Generosity works the same way. Selfish people who only receive and never give end up living salty, toxic lives. But generous people give freely and they spread life and joy along the way. In fact, here are five ways generous give can improved your life.
He says that there are Five ways Generosity improves your life:
- Generosity takes the focus off you and puts it on others. When you give, you realize that the world’s axis doesn’t run through the top of your head. You start to see that it really is better to give than to receive.
- Generosity helps you see needs around you. It refuses to let you blow them off or act like they don’t exist. The more you give, the more you want to give. You start looking for opportunities to share instead of looking the other way.
- Generosity allows you to join God where He is already working to change the world. Pastor and writer Henry Blackaby says that God is always working in the world, and He’s always inviting us to join Him. Generosity creates a desire to join Him-and an excitement when we see Him using us!
- Generosity gives you the chance to reflect the true Owner of everything. God is a giver. He always has been, and He always will be. One of the great ways we can show the world what He looks like is through generous giving.
- Generosity frees you from worrying about money. When you figure out that your stuff is really God’s stuff, it’s easier to release it for His glory. You don’t worry so much about generosity because, like the Sea of Galilee, you freely share because sharing produces life.
And now a question for you. Are you reflecting a Sea of Galilee attitude or a Dead Sea attitude? You make your choice each day—and generosity is the key.
Billy Graham tells us “God has given us two hands one to receive with and the other to give with. We are not cisterns made for hoarding, we are channels made for sharing.”
John Wesley tells us to “Make all you can, save all you can, and give all you can”.
And, 2 Corinthians :9:5-8, says this:
5 This is why I thought it was necessary to encourage the brothers to go to you ahead of time and arrange in advance the generous gift you have already promised. I want it to be a real gift from you. I don’t want you to feel like you are being forced to give anything. 6 What I mean is this: the one who sows a small number of seeds will also reap a small crop, and the one who sows a generous amount of seeds will also reap a generous crop.
7 Everyone should give whatever they have decided in their heart. They shouldn’t give with hesitation or because of pressure. God loves a cheerful giver. 8 God has the power to provide you with more than enough of every kind of grace. That way, you will have everything you need always and in everything to provide more than enough for every kind of good work.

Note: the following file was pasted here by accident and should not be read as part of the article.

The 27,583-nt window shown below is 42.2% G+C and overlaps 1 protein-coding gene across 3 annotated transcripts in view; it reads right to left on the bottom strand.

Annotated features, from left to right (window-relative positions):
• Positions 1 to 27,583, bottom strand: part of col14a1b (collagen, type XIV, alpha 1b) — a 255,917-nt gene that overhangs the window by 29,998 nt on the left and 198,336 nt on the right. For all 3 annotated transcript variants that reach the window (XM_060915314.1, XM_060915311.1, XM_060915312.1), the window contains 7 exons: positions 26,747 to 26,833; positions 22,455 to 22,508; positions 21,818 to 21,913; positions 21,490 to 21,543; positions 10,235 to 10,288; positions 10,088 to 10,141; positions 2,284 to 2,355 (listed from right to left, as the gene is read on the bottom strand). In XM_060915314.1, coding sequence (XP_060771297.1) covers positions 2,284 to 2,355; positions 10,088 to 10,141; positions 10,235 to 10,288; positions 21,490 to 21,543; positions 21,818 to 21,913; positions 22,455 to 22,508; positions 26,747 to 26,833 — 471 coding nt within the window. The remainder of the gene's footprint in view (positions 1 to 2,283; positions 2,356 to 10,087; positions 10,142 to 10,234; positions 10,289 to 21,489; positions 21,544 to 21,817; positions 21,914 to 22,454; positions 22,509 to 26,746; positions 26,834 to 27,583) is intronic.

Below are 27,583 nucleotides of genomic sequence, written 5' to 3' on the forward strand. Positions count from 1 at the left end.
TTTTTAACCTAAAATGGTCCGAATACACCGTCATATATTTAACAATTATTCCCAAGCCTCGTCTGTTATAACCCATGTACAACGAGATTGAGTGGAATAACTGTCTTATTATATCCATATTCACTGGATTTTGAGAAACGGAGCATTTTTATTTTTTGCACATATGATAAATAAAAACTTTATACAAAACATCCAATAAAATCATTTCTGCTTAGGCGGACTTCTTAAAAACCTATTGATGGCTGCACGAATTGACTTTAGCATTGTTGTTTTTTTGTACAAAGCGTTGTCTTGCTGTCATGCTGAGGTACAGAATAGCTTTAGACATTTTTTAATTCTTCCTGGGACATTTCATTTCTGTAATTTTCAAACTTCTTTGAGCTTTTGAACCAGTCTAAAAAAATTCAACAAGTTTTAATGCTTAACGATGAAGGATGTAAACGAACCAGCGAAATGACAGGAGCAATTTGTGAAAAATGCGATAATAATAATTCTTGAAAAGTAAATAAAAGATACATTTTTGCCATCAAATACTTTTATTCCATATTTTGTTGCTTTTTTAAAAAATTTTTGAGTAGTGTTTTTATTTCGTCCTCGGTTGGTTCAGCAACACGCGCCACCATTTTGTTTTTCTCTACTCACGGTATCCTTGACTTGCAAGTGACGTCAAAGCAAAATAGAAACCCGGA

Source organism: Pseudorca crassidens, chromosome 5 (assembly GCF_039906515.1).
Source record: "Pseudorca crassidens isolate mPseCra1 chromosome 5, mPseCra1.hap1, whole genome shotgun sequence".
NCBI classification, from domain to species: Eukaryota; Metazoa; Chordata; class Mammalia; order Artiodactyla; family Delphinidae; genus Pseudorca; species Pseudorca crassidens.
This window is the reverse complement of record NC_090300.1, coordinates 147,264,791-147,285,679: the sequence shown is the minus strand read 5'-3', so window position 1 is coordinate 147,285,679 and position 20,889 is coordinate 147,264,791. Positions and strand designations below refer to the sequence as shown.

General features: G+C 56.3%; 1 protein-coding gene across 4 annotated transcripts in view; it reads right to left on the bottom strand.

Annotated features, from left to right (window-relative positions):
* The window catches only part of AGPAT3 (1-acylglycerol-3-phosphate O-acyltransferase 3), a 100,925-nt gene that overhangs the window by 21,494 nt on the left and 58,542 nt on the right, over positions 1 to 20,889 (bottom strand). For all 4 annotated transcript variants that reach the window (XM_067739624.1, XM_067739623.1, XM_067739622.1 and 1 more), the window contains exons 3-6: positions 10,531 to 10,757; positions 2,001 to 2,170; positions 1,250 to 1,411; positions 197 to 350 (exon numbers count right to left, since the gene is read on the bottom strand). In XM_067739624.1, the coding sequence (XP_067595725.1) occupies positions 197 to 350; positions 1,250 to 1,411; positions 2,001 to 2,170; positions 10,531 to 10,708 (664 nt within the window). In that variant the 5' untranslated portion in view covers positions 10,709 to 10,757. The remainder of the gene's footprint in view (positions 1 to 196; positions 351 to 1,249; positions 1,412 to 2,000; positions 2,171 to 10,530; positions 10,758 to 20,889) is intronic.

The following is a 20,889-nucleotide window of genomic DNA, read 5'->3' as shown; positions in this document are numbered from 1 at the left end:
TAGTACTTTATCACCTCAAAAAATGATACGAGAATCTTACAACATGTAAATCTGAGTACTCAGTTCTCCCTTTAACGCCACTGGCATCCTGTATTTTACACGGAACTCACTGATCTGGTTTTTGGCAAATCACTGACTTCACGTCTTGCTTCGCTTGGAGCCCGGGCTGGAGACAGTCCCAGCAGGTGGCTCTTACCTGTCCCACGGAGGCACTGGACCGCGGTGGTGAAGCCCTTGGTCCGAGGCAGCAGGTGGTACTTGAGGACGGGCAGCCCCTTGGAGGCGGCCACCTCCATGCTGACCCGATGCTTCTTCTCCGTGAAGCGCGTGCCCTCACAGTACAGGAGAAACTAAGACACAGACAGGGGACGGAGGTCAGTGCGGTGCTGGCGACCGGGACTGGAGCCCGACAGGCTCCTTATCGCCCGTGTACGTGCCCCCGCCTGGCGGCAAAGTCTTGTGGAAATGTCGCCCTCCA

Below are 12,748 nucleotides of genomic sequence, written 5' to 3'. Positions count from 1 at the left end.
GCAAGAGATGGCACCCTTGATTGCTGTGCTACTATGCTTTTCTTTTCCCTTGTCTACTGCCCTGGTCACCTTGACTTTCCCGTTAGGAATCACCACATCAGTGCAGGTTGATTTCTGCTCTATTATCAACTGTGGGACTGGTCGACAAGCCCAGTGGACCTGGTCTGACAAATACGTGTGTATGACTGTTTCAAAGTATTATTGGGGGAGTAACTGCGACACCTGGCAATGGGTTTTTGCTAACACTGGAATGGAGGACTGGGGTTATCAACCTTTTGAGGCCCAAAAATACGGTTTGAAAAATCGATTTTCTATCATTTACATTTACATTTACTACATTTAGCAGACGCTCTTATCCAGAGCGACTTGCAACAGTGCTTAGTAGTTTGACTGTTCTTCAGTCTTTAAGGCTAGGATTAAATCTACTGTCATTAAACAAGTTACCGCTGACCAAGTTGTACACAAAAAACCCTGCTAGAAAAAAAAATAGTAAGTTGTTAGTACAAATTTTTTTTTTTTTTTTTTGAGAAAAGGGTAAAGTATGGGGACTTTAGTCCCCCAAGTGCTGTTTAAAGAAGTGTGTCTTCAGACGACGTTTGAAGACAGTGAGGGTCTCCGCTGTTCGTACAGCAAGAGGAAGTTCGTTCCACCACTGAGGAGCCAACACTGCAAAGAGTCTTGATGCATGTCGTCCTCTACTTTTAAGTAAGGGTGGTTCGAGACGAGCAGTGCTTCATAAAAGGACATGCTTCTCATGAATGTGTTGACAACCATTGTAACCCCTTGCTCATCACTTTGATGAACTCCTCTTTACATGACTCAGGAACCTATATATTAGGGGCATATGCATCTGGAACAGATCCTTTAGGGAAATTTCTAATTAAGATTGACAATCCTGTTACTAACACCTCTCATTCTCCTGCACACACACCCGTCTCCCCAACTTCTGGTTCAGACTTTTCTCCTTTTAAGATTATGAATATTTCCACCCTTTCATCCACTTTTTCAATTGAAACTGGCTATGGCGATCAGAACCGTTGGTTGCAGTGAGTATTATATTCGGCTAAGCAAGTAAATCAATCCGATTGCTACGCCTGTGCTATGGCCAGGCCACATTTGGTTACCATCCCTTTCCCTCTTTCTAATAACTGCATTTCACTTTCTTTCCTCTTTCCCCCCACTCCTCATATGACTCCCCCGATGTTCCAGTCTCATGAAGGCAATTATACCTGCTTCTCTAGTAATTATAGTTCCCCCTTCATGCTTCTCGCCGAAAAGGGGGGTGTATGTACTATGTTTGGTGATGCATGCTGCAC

From a book titled “Thou Shall Prosper”, by Rabbi Daniel Lapin, has this to say:
Jewish tradition strongly establishes the principle that each person makes his or her own needs the primary concern, although not the only concern. One could say that Judaism declares it necessary but insufficient to focus on one’s own needs first. As the Sabbath ebbs away each Saturday night, Jewish families prepare for the productive work week ahead by signing the joyful Havdalah service. This observance divides the Sabbath from the upcoming work week and asks God to increase both the families’ offspring and their wealth. It also highlights their hands, as if to beseech blessing on the work of those very hands. The Havdalah service is recited over a cup of wine that runs over into the saucer beneath.
The overflowing cup symbolizes the intention to produce during the week ahead not only sufficient to fill one’s own cup, but also an excess that will allow overflow for the benefit of others. In other words, I am obliged to first fill my cup and then continue pouring as it were, so that I will have sufficient to give away to others, thus helping to jump-start their own efforts. Judaism views attending to your own vineyard not as shameful, but as a moral obligation.
I close with this.
As God has so generously given you enough to fill your own cup to fulfill your needs, continue to give generously out of the abundance that God has given to you, so that you may give in turn to others. This is not only monetarily, but also with your time, your gifts and your talents. Continue to do the good work in 2016, as I know and Trust, that is going to be another great year of Generosity. Amen.